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  • Illinois Should “Un Lock Down” Most of the State

    Posted by Dan from Madison on March 23rd, 2020 (All posts by )

    As of this writing, outside of Chicago and the collar counties, the county with the most covid-19 infections is McLean with seven, followed by Winnebago with five. The vast majority of counties have zero. So why shut down the whole state? Probably a stupid question to ask the readership here.

     

    22 Responses to “Illinois Should “Un Lock Down” Most of the State”

    1. ruralbob Says:

      My experience, having lived in IL for the past 28 years, is that the state loves telling the residents what to do. This, then, is IL political Nirvana. Coming in second is spending money the state doesn’t have.

    2. Gavin Longmuir Says:

      A related question is — Now that the Governor has shut down the State and left employers circling the toilet and people without income (except for government workers, of course), what has to happen before the Governor will reverse that decision? What is the metric? Total number of daily deaths in the State falling below a stated level? X months since last reported new virus infection? The end of next year’s flu season?

    3. Mike K Says:

      I think it is just critical to realize the Democrats’ constituents are ALL government workers.

      This is paid vacation to them

    4. Mr black Says:

      It has to be done that way unfortunately. People really need to get away from treating the response as a political issue. While politicians might well see opportunity in it for themselves, it is also vitally necessary to do.

      A very simple thought experiment will illuminate the problem. You have two zones, the first one highly infected, the second hardly at all. If the highly infected area locks down for 60 days and becomes basically virus free, then great. In the meantime, the second zone is now highly infected as it did not lockdown. It now reinfects the first zone and the cycle starts all over again. Quarantine is an all or nothing proposition. The entire north American continent has to do it or it’s of almost no use – reinfection from other hot zones is inevitable. Once North America is clear, it cannot have any contact with any other zone that still has infections. Zero travel, trade to be the absolute essentials to keep the lights on and no more.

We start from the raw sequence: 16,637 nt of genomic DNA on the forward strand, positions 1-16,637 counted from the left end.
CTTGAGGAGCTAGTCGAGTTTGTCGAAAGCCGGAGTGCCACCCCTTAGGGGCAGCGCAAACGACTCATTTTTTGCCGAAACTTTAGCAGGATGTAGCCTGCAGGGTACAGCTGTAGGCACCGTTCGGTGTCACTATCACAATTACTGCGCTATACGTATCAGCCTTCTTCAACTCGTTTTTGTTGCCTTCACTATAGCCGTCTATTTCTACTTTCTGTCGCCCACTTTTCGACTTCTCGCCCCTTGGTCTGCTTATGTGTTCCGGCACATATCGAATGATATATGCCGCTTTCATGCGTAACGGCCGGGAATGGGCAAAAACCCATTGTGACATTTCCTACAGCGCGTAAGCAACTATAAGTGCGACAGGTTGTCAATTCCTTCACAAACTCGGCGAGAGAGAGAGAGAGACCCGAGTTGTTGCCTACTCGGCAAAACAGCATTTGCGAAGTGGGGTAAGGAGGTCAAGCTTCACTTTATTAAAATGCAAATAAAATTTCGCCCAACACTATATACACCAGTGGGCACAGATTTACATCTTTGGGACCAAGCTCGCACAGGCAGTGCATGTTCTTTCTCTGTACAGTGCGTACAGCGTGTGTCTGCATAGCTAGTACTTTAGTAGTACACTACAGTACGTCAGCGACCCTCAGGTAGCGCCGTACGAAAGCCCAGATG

5. Dan from Madison Says:

      Mr Black – here’s another scenario – some guy with a pizza joint in the southeast quadrant of the state is unfairly forced to close because of government overreach and will go out of business, even though there is literally one case in that WHOLE AREA. Outside of Chicago and the collar counties there appear to be 20 or 30 cases in the WHOLE STATE. That is my point.

    6. Christopher B Says:

      What is the actual point of the lock downs? They were not sold as a way to *eliminate* the bug. They were said to be put in place to *slow the spread* of the inevitable infections to the point that the health care system can cope.

      If what’s driving the lock downs is the idea that they are being used to eliminate the disease then that needs to be expressed, and I haven’t heard anybody saying it.

    7. Mike Doughty Says:

      It seems clear that this is a disease that affects all age groups, but with very different outcomes, with a vast majority of the deaths in the over-70 group. Why lock down the entire population, knock millions of people out of work, completely disrupt our entire society and economy for perhaps months or years by using a strategy that may not work and surely has many “unintended consequences”? Older people (such as myself) could self-isolate and so most of the bad consequences to the overall population happening now might be avoided.

      Is this fair? Getting old brings added risks and changed behavior to avoid them for most everyone. Choices have to be made. Small example – I loved to ski, but no longer do, not because I couldn’t, but as a choice, as I saw the risk of debilitating injury too great. Others choose to take that risk. Doctor K has written often about changes to his life (retirement from surgery, sailboat racing, etc) due to age-related conditions. Getting old isn’t “fair”, but it comes to everyone eventually.